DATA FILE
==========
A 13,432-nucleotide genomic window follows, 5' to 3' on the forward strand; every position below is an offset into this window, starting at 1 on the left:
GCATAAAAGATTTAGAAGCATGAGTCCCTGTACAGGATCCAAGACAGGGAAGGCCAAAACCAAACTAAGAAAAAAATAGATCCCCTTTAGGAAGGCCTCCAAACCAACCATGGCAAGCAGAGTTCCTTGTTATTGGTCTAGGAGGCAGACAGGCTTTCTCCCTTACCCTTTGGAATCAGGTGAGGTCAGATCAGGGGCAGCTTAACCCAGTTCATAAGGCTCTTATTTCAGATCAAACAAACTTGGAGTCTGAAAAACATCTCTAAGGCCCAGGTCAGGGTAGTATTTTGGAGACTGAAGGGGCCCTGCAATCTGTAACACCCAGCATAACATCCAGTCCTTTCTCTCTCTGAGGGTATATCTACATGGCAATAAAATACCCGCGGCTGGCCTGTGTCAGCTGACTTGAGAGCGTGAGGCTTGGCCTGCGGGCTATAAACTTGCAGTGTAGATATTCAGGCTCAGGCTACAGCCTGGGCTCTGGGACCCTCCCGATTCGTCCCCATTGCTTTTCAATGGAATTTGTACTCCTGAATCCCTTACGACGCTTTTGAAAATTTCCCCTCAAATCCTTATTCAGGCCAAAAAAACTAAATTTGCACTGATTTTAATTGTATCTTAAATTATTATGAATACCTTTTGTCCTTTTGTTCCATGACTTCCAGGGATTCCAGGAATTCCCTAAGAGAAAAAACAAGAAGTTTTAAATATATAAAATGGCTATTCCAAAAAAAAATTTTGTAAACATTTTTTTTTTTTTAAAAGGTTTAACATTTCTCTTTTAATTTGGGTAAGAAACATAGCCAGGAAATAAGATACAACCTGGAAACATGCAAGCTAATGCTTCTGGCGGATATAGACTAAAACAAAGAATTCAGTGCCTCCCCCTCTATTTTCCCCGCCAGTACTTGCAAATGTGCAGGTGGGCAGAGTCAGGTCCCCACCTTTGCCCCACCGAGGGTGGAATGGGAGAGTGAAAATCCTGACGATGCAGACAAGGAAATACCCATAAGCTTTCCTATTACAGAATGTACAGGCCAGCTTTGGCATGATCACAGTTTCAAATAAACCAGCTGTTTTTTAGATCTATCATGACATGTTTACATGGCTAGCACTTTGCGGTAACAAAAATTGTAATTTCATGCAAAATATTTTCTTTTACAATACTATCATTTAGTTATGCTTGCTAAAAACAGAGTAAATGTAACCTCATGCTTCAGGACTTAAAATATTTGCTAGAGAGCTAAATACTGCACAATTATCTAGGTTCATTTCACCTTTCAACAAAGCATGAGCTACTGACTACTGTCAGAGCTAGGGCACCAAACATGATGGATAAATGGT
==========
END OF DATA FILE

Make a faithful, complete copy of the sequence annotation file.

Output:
A 13,432-nucleotide genomic window follows, 5' to 3' on the forward strand; every position below is an offset into this window, starting at 1 on the left:
GCATAAAAGATTTAGAAGCATGAGTCCCTGTACAGGATCCAAGACAGGGAAGGCCAAAACCAAACTAAGAAAAAAATAGATCCCCTTTAGGAAGGCCTCCAAACCAACCATGGCAAGCAGAGTTCCTTGTTATTGGTCTAGGAGGCAGACAGGCTTTCTCCCTTACCCTTTGGAATCAGGTGAGGTCAGATCAGGGGCAGCTTAACCCAGTTCATAAGGCTCTTATTTCAGATCAAACAAACTTGGAGTCTGAAAAACATCTCTAAGGCCCAGGTCAGGGTAGTATTTTGGAGACTGAAGGGGCCCTGCAATCTGTAACACCCAGCATAACATCCAGTCCTTTCTCTCTCTGAGGGTATATCTACATGGCAATAAAATACCCGCGGCTGGCCTGTGTCAGCTGACTTGAGAGCGTGAGGCTTGGCCTGCGGGCTATAAACTTGCAGTGTAGATATTCAGGCTCAGGCTACAGCCTGGGCTCTGGGACCCTCCCGATTCGTCCCCATTGCTTTTCAATGGAATTTGTACTCCTGAATCCCTTACGACGCTTTTGAAAATTTCCCCTCAAATCCTTATTCAGGCCAAAAAAACTAAATTTGCACTGATTTTAATTGTATCTTAAATTATTATGAATACCTTTTGTCCTTTTGTTCCATGACTTCCAGGGATTCCAGGAATTCCCTAAGAGAAAAAACAAGAAGTTTTAAATATATAAAATGGCTATTCCAAAAAAAAATTTTGTAAACATTTTTTTTTTTTTAAAAGGTTTAACATTTCTCTTTTAATTTGGGTAAGAAACATAGCCAGGAAATAAGATACAACCTGGAAACATGCAAGCTAATGCTTCTGGCGGATATAGACTAAAACAAAGAATTCAGTGCCTCCCCCTCTATTTTCCCCGCCAGTACTTGCAAATGTGCAGGTGGGCAGAGTCAGGTCCCCACCTTTGCCCCACCGAGGGTGGAATGGGAGAGTGAAAATCCTGACGATGCAGACAAGGAAATACCCATAAGCTTTCCTATTACAGAATGTACAGGCCAGCTTTGGCATGATCACAGTTTCAAATAAACCAGCTGTTTTTTAGATCTATCATGACATGTTTACATGGCTAGCACTTTGCGGTAACAAAAATTGTAATTTCATGCAAAATATTTTCTTTTACAATACTATCATTTAGTTATGCTTGCTAAAAACAGAGTAAATGTAACCTCATGCTTCAGGACTTAAAATATTTGCTAGAGAGCTAAATACTGCACAATTATCTAGGTTCATTTCACCTTTCAACAAAGCATGAGCTACTGACTACTGTCAGAGCTAGGGCACCAAACATGATGGATAAATGGT